It was also highlighted that something as simple as making a hot drink could result in an injury at work, and Mr Watkins urged both employers and employees to be aware of safety precautions when in the presence of any substance or equipment that could result in a painful burn injury.

In 2012, the Health and Safety Authority´s “Summary of Workplace Injuries” showed that female employees are three times more likely than their male counterparts to sustain burns and scalds in the workplace, due to the higher percentage of females employed in catering and cleaning.

It should also not be overlooked that, in 2012, the percentage of accepted Injuries Board assessments fell from 37.2 percent to 32.7 percent – indicating that there may have been a further 100 compensation claims for burns and scalds at work which were resolved outside of the Injuries Board process.

HSA Chief Comments on Injury Claims for Slips and Falls at Work

Posted on: November 14th, 2013 by News
 

The Chief Executive of the Health and Safety Authority – Martin O´Halloran – has commented on figures released by the Injuries Board relating to injury claims for slip and falls at work.

To coincide with the European Week for Safety and Health at Work earlier this month, the Injuries Board released figures which showed that a third of all workplace-related assessments in 2012 were attributable to injury claims for slips and falls at work.

The total value of the accepted assessments for workplace injuries amounted to €22 million and Mr O´Halloran said that employers should use the European Week for Safety and Health at Work to reflect on the safety systems they have in place and not leave anything to chance.

Although acknowledging that employees often take less care at work because they are aware that employers have responsibility for their health and safety, Mr O´Halloran revealed that a quarter of workplaces inspected by the HSA in 2012 had not carried out a risk assessment to identify where slips and falls at work might occur.

Commenting on the cost to industry of injury claims for slips and falls at work, Mr O´Halloran said “Effective management of workplace safety and health not only protects workers from injury and ill-health, but also has the potential to save businesses thousands of Euros. Proper management of workplace safety and health contributes to long-term commercial success and profitability”.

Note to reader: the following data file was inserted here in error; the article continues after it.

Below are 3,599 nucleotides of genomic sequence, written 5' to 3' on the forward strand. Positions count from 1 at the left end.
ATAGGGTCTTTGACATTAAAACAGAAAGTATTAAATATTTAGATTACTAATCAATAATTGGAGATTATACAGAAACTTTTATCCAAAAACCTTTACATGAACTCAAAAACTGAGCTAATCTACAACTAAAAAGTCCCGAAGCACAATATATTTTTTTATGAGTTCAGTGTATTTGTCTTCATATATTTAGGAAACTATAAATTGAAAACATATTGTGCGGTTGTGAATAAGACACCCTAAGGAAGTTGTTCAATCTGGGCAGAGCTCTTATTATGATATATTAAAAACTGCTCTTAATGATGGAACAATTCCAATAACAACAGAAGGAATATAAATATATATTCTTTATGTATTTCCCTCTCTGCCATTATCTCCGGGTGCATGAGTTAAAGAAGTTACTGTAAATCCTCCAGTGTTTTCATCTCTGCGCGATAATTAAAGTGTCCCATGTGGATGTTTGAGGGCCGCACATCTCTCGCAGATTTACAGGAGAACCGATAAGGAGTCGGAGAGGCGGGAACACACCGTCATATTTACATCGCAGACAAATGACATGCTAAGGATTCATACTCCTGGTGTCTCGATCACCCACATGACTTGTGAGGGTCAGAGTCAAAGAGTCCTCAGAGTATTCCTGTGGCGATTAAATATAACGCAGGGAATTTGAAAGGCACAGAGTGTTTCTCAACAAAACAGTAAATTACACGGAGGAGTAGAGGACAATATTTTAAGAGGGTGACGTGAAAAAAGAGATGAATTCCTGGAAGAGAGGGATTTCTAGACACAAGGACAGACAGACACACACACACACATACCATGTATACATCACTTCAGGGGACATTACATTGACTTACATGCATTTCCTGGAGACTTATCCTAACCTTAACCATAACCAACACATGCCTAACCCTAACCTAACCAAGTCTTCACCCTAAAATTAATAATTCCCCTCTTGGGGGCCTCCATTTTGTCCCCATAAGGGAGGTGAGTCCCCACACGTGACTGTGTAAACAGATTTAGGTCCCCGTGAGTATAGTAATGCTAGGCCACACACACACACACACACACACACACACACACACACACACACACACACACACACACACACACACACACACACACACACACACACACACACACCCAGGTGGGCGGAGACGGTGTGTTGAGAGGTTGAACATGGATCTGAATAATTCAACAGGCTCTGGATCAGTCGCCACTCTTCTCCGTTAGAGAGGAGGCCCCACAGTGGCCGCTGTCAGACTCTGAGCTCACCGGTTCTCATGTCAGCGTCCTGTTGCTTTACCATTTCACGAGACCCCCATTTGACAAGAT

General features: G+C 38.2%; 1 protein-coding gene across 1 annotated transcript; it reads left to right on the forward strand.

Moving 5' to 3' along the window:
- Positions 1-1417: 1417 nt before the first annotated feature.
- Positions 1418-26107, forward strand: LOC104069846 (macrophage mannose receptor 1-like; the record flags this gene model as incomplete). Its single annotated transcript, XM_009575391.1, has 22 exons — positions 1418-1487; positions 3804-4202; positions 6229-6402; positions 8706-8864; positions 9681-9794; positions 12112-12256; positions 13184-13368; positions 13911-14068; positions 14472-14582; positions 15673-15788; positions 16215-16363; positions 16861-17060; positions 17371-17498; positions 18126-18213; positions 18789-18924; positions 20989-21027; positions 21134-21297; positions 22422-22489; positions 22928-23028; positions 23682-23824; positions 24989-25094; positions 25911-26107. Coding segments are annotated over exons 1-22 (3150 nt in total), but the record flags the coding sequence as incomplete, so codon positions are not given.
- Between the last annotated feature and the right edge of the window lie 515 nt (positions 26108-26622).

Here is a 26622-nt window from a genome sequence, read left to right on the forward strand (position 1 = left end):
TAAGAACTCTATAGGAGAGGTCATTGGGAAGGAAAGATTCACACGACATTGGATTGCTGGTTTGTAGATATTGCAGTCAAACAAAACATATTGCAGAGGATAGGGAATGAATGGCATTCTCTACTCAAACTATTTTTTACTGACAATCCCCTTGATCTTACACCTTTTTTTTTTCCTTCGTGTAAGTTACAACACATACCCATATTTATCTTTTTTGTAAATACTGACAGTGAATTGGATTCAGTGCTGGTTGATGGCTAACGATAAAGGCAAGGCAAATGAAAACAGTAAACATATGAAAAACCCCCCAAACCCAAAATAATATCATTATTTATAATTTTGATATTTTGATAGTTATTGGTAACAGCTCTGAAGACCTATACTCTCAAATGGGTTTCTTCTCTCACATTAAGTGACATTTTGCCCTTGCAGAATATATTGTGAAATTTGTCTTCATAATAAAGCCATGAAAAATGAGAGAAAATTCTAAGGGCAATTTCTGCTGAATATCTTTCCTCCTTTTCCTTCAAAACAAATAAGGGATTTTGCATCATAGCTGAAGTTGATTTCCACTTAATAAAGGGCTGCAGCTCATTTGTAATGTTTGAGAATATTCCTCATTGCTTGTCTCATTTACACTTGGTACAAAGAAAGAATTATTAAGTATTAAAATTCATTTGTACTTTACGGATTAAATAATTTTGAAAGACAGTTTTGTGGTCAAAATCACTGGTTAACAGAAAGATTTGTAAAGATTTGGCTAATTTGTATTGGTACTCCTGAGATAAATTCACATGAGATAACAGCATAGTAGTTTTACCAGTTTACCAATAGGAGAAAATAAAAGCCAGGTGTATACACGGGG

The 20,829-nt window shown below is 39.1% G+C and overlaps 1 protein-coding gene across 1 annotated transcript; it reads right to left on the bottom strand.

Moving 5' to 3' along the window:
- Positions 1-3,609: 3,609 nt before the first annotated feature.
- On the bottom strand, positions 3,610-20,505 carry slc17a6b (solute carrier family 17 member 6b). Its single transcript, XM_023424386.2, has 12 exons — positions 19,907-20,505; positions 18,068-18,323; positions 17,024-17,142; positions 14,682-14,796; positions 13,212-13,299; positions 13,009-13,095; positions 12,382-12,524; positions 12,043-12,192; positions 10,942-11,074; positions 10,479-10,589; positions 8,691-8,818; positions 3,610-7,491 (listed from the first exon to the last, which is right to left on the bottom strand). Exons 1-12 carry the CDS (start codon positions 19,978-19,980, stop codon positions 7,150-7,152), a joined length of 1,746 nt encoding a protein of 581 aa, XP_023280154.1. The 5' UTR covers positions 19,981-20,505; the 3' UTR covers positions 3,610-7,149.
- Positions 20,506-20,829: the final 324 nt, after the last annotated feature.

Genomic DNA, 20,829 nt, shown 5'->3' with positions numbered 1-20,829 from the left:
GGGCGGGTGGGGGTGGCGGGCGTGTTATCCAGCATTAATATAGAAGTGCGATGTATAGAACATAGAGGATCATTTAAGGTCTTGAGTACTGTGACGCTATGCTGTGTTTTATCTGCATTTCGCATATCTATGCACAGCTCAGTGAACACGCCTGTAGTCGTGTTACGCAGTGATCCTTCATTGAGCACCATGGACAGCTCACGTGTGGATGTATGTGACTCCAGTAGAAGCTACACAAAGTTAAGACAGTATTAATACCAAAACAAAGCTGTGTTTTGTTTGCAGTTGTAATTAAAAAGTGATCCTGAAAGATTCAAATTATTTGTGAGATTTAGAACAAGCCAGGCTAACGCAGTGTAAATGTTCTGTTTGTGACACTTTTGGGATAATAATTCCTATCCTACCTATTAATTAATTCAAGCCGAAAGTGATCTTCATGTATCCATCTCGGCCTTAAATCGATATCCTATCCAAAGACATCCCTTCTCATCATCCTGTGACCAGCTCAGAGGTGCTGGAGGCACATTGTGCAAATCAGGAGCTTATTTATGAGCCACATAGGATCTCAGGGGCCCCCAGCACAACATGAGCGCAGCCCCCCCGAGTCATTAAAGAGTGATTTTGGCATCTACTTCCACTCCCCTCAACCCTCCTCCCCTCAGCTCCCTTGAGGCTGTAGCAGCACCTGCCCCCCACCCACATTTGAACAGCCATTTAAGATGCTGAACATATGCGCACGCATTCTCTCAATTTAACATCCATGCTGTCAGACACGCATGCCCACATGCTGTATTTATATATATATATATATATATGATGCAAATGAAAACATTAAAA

Further statistics were reported on by the Injuries Board in their press release, and these included:

· The average accepted assessment of injury compensation for a workplace accident was €27,286.
· Male workers are twice as likely to sustain a workplace injury as female workers (in all workplace accidents)
· The highest number of injury claims for slips and falls at work were made by workers in the 25 to 34 age group
· One fifth of the accepted assessments of injuries caused by a slip and fall at work were for accidents which resulted in the plaintiff taking more than one month to recover from their injuries.

Report Reveals 10 Percent Increase in Compensation Claims to the Injuries Board

Posted on: October 3rd, 2013 by News
 

Claims to the Injuries Board have increased by 10 percent in the first half of the year according to a report published on the government body´s website.

The analysis of claims to the Injuries Board from January to June 2013 show that the number of applications for the assessment of compensation received by the Injuries Board increased from 14,685 in the corresponding period in 2012 to 16,162 – a rise of just over 10 percent.

The number of assessments accepted by plaintiffs also increased from 5,180 to 5,286, but this represented a significant drop in the percentage of claims to the Injuries Board which were successfully resolved (37.2 percent > 32.7 percent) and indicates that fewer claims for personal injury compensation are being resolved through the Injuries Board process.

The total value of accepted assessments and the average value of each assessment also increased (by 8 percent and 4 percent respectively); however CEO of the Injuries Board in Ireland – Patricia Byron – explained that this was due to a small number of exceptional claims to the Injuries Board – one of which resulted in the highest ever accepted Injuries Board assessment of €976,000.

Once again, claims for injuries sustained in road traffic accidents accounted for the highest proportion of claims to the Injuries Board (75.5 percent), while there was an ongoing reduction in claims for injuries at work (8.1 percent). The remainder of the requests for an assessment of injury compensation were made in respect of public liability claims – injuries sustained in places of public access and product liability claims.

Discussing the increased volume of claims to the Injuries Board and the higher level of injury compensation settlements, Ms Byron warned insurance companies not to use the Injuries Board statistics as an excuse to raise insurance premiums. She said “Given a reduction of 30 percent in the Boards processing fee to respondents [down from €850.00 to €600.00], we see no basis for insurance premium hikes at this time”.

Potential plaintiffs should that while it may still be quicker to resolve a claim for personal injury compensation through direct contact with the negligent party´s insurers, making a claim to the Injuries Board is still necessary (except in claims for medical negligence and professional negligence) in case your claim cannot be resolved by negotiation and requires court action.

Compensation for Back Injuries at Work Awarded in Court after Fall from Chair

Posted on: September 11th, 2013 by News